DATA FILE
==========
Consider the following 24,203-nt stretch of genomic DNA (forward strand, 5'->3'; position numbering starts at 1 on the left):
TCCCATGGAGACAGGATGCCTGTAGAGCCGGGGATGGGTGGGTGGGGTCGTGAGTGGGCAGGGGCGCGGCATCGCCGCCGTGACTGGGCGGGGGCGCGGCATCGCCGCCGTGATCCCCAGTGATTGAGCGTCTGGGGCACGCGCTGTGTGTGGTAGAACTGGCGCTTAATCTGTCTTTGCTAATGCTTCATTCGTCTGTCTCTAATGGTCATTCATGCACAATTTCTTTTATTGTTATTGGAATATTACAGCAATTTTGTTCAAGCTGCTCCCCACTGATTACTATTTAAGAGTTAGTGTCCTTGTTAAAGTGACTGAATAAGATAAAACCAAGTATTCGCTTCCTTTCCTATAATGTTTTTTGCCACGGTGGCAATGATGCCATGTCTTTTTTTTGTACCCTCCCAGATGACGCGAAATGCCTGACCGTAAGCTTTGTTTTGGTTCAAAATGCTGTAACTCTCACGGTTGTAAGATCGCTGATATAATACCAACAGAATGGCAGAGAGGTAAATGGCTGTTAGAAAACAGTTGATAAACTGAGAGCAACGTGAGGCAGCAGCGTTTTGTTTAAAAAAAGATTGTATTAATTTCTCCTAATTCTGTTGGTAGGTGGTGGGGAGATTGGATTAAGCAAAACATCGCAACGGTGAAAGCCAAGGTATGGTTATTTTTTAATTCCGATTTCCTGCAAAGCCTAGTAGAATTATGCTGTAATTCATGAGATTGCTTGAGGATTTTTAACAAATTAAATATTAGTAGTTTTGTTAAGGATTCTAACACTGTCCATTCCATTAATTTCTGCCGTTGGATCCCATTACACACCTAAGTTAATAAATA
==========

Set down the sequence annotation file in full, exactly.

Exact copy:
Consider the following 24,203-nt stretch of genomic DNA (forward strand, 5'->3'; position numbering starts at 1 on the left):
TCCCATGGAGACAGGATGCCTGTAGAGCCGGGGATGGGTGGGTGGGGTCGTGAGTGGGCAGGGGCGCGGCATCGCCGCCGTGACTGGGCGGGGGCGCGGCATCGCCGCCGTGATCCCCAGTGATTGAGCGTCTGGGGCACGCGCTGTGTGTGGTAGAACTGGCGCTTAATCTGTCTTTGCTAATGCTTCATTCGTCTGTCTCTAATGGTCATTCATGCACAATTTCTTTTATTGTTATTGGAATATTACAGCAATTTTGTTCAAGCTGCTCCCCACTGATTACTATTTAAGAGTTAGTGTCCTTGTTAAAGTGACTGAATAAGATAAAACCAAGTATTCGCTTCCTTTCCTATAATGTTTTTTGCCACGGTGGCAATGATGCCATGTCTTTTTTTTGTACCCTCCCAGATGACGCGAAATGCCTGACCGTAAGCTTTGTTTTGGTTCAAAATGCTGTAACTCTCACGGTTGTAAGATCGCTGATATAATACCAACAGAATGGCAGAGAGGTAAATGGCTGTTAGAAAACAGTTGATAAACTGAGAGCAACGTGAGGCAGCAGCGTTTTGTTTAAAAAAAGATTGTATTAATTTCTCCTAATTCTGTTGGTAGGTGGTGGGGAGATTGGATTAAGCAAAACATCGCAACGGTGAAAGCCAAGGTATGGTTATTTTTTAATTCCGATTTCCTGCAAAGCCTAGTAGAATTATGCTGTAATTCATGAGATTGCTTGAGGATTTTTAACAAATTAAATATTAGTAGTTTTGTTAAGGATTCTAACACTGTCCATTCCATTAATTTCTGCCGTTGGATCCCATTACACACCTAAGTTAATAAATA